When the aircraft carrier USS John C Stennis returns to the placid blue waters of the Gulf with her strike force of 70 jets in the next few days, she will be ready for action off the coast of Iran.
The flagship $4.5 billion carrier, a 100,000 ton floating city with a crew of 5,000, was despatched [sic] four months earlier than planned to bolster the United States Navy’s already formidable force in the region, the Fifth Fleet.
“Could there be a threat?” asked Rear Admiral Mike Shoemaker, the man who would command any mission to force open the sea lanes. “Yes is the answer. Is it manageable? Also yes.”
“If they sunk a tanker, that could shut the Strait for a couple of days or a week,” Adm Shoemaker said. “But we could deal with that quite quickly. A massive mine-laying effort, though, would take a while to clear.”
This weekend the carrier is briefly docked in Bahrain, the headquarters of the Fifth Fleet.
But if America is drawn into another big war in the Middle East, a key nerve centre for operations will be the admiral’s bridge on the ship, a surprisingly uncluttered space. There are only two computer screens, a big telephone, and an old-fashioned ship’s compass. The view is spectacular, high above a heaving flight deck, the length of three football fields, where screaming jets land and take off. Most are flying daily combat missions over Afghanistan.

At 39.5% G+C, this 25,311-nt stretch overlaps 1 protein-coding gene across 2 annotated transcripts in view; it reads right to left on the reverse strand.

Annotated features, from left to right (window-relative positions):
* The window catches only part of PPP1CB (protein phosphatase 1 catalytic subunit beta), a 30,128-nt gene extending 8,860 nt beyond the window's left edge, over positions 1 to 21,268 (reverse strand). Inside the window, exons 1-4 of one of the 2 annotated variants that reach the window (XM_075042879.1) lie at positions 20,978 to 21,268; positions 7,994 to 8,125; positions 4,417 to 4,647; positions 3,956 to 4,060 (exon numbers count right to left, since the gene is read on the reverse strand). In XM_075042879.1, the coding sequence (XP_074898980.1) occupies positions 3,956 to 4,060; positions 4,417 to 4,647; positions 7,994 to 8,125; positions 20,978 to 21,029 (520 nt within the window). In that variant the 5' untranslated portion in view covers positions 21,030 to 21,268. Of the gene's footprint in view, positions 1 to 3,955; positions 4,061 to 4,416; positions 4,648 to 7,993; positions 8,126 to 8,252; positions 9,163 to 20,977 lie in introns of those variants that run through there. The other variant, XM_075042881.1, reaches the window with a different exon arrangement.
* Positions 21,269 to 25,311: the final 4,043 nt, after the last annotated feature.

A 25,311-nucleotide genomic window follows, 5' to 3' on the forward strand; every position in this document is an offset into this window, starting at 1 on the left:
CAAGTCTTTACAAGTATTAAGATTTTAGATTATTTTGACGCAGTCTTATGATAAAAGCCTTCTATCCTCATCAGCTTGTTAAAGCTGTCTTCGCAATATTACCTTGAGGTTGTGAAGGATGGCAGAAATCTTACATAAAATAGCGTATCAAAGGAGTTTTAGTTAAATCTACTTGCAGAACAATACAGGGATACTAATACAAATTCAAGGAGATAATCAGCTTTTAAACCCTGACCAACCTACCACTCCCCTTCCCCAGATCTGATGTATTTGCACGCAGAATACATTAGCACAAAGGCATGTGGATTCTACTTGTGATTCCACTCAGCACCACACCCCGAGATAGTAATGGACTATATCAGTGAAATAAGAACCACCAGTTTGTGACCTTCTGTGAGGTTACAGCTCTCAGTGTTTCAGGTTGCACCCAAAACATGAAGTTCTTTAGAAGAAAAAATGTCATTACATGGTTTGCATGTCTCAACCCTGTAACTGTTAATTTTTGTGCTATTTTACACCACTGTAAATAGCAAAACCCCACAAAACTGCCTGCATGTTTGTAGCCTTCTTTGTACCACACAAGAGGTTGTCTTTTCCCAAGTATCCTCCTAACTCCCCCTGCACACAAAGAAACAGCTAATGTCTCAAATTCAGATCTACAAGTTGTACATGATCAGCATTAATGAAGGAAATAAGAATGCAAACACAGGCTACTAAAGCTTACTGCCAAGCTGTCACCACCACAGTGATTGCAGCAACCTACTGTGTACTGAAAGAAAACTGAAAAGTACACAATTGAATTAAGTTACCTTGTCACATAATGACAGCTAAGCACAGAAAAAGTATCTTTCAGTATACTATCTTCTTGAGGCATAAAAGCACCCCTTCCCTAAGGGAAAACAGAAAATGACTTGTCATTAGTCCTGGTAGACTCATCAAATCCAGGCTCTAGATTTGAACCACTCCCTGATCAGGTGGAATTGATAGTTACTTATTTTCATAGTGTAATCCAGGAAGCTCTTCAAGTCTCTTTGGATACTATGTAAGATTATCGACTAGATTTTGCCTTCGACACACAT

As the ship patrolled not far from the Strait of Hormuz, officers on the bridge pointed out the different planes: Hawkeyes, which see over the horizon with radar; Prowlers, which blind the enemy’s electronic eyes; and Hornets, the ones that do the damage by dropping precision-guided bombs as heavy as one ton on any target the admiral chooses. Iran’s nuclear sites are within easy range.
The bombs are now nearly all precision-guided by laser and GPS. The biggest can be carried by a jet, but landing with a one-ton bomb is too risky so they are dropped at sea if they are not used against an enemy.
Full article: US aircraft carrier strikeforce readies in case of war with Iran (The Telegraph)